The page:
The five musts (DIG, SBSG, FCG, MG, and BBG) been obtained to analyze grape juice yield, defined as must/grape radio and its total carbohydrate content detected by polarimeter, showed in Table 1.
After 2 months of bottling, the five wines (DIW, SBSW, FCW, MW, and BBW) were obtained and subsequently analyzed for its pH by the five easy plus laboratory pH meter from Mettler-Toledo, its alcoholic strength and its total acid refers to “Analytical methods of wine and fruit wine” of the Chinese national standard (GB/T 15038–2006), which is showed in Table 1.
N-alkane standards (C7–C30) and 2-Octanol that be served as internal standard were purchased from Sigma-Aldrich Chemical Co.
2.2. Sensory Analysis
The sensory analysis of the home-brewed wines was performed in a sensory laboratory set in accordance with ISO 8589 (2007) so as to promote the tasters’ task of identifying descriptors. A sensory panel consisted of nine members including six men and three women that had been trained according to ISO 13300-2 (2006). Five home-brewed wines (DIW, SBSW, FCW, MW, and BBW) were analyzed for sensory aroma quality in terms of 11 descriptors (Table 2) according to ISO 11035 (1994) and GB/T 15038-2006.
A constant volume of 30 ml of each home-brewed wine was evaluated in a 215 ml wine-tasting glasses at 12°C according to ISO 3591 (1977). The sensory panel smelled five home-brewed wines presented in random order, noted the specific perceived descriptors and rated the intensity of each sensory attribute on a nine-point scale, where 0 indicated that the descriptor was not perceived, and values 1–9 that its intensity was from the lower to the higher. The average scores of odor descriptors based on the scores given by nine judges were provided as its sensory evaluation results (each repeated three times).
2.3. Extraction of Home-Brewed Wine Volatiles
The home-brewed wine volatiles were separated by adsorption on the extract fiber using 75 ul CAR/PDMS SPME (Shanghai Ann spectrum scientific instrument co., LTD), which performed the Headspace Solid-Phase Microextraction. Before the extraction, each home-brewed wine precisely been got 5 ml, to add directly 1 g Nacl and 5 ul of 2-octanol (262 mgL−1 in absolute ethanol) to wine solution, and 2-octanol been viewed as internal standard to facilitate quantitative analysis of wine volatile compounds. The SPME filer been exposed to headspace for 30 min at 60°C, then the SPME fiber was introduced in the injector of the gas chromatography(GC) for desorption for 5 min at 250°C in the splitless mode.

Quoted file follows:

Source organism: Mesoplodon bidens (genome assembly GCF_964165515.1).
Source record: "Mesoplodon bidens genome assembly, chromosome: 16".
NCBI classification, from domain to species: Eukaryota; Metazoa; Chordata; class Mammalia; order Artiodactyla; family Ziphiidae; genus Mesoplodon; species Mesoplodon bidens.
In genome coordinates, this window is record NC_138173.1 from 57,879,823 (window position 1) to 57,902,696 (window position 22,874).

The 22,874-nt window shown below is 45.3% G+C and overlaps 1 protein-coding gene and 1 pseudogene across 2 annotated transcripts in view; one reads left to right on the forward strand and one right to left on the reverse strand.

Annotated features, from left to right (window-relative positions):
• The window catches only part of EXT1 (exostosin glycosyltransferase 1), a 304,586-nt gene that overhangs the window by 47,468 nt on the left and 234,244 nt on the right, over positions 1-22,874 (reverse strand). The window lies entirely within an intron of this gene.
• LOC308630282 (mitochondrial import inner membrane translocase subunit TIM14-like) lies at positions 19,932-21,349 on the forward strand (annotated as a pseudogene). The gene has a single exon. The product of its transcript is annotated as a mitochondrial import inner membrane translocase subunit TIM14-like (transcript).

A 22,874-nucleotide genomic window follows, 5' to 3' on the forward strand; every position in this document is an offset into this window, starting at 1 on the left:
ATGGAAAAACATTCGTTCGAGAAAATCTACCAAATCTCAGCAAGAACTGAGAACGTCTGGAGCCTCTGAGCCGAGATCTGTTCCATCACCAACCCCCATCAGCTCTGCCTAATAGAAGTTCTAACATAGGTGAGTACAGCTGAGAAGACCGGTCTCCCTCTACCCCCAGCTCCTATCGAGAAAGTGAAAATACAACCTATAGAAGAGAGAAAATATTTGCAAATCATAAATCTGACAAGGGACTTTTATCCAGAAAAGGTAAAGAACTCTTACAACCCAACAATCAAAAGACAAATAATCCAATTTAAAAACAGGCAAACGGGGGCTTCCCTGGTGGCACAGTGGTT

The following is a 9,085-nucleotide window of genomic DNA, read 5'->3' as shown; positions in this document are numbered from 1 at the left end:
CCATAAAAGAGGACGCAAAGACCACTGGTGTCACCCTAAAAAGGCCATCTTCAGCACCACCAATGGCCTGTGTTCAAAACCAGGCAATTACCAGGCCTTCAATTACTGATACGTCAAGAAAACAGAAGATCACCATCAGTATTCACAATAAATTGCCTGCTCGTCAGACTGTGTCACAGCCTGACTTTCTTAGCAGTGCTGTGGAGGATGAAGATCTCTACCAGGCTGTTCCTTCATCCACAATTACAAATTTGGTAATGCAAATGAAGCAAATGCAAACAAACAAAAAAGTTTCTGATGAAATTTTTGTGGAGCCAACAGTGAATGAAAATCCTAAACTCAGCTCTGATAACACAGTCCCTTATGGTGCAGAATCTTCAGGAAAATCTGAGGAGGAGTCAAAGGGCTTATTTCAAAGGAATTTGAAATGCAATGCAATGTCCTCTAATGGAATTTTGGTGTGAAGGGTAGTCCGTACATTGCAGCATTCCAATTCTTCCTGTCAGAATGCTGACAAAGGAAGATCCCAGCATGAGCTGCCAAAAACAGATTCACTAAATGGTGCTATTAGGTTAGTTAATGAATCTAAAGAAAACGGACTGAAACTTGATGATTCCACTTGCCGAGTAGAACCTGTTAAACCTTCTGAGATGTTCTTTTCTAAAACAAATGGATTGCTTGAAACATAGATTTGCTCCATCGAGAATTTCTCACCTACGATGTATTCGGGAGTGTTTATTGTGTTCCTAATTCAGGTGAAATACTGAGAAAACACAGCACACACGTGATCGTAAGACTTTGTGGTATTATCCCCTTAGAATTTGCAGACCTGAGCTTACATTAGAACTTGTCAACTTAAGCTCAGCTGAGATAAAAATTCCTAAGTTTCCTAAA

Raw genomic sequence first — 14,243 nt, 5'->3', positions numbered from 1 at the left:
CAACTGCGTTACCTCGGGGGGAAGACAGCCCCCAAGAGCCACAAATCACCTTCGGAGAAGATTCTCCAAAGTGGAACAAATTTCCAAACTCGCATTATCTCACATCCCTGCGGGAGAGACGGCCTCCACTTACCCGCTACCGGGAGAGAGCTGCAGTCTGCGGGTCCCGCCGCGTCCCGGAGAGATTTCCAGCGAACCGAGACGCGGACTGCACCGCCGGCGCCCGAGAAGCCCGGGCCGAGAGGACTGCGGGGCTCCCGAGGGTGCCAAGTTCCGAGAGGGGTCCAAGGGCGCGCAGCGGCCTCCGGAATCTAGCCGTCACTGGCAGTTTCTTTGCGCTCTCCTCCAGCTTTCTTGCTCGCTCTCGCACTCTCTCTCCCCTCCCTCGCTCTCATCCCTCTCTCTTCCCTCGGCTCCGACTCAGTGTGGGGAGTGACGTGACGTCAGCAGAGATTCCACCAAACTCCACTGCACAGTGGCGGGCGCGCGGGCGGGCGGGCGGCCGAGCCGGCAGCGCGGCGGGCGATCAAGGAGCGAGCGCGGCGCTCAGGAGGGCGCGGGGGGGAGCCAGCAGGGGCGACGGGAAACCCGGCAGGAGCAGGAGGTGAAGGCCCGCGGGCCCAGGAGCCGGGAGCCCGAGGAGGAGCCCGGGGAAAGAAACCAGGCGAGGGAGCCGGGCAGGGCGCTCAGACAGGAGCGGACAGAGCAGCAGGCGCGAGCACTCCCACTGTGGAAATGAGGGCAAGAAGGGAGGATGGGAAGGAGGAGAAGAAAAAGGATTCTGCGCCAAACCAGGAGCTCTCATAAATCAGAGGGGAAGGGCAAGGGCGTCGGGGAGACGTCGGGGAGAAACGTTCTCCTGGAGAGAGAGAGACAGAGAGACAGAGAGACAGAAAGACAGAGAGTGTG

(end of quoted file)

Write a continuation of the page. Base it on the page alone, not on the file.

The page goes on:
2.4. Gas Chromatography-Mass Spectrometry (GC-MS)
The home-brewed wine aroma compounds were separated and identified on a 7890 gas chromatography (GC) coupled to a 5973°C mass spectrometry (MS) (Agilent Technologies, USA). An HP-INNOWAX fused-silica capillary column (60 m × 0.25 mm ID, 0.25 film thickness) served as chromatographic column of wine volatiles separations. Helium, the carrier gas, had a flow rate of 1 ml/min in the constant flow mode. The sample injection was used in the splitless mode, and the injector temperature was set at 250°C. The oven temperature program was as follows: 40°C for 2 min, 5°C/min ramp to 230°C, and holding for 5 min. Temperature of the transfer line, the ion trap was manifold, and the quadrupole mass filter was set at 250°C, 230°C, and 150°C, respectively. The ion energy for electron impact (EI) was always 70 ev. The chromatograms of the five home-brewed wines volatiles were recorded by monitoring the total ion currents in 30–450 mass range, the samples were run in triplicate.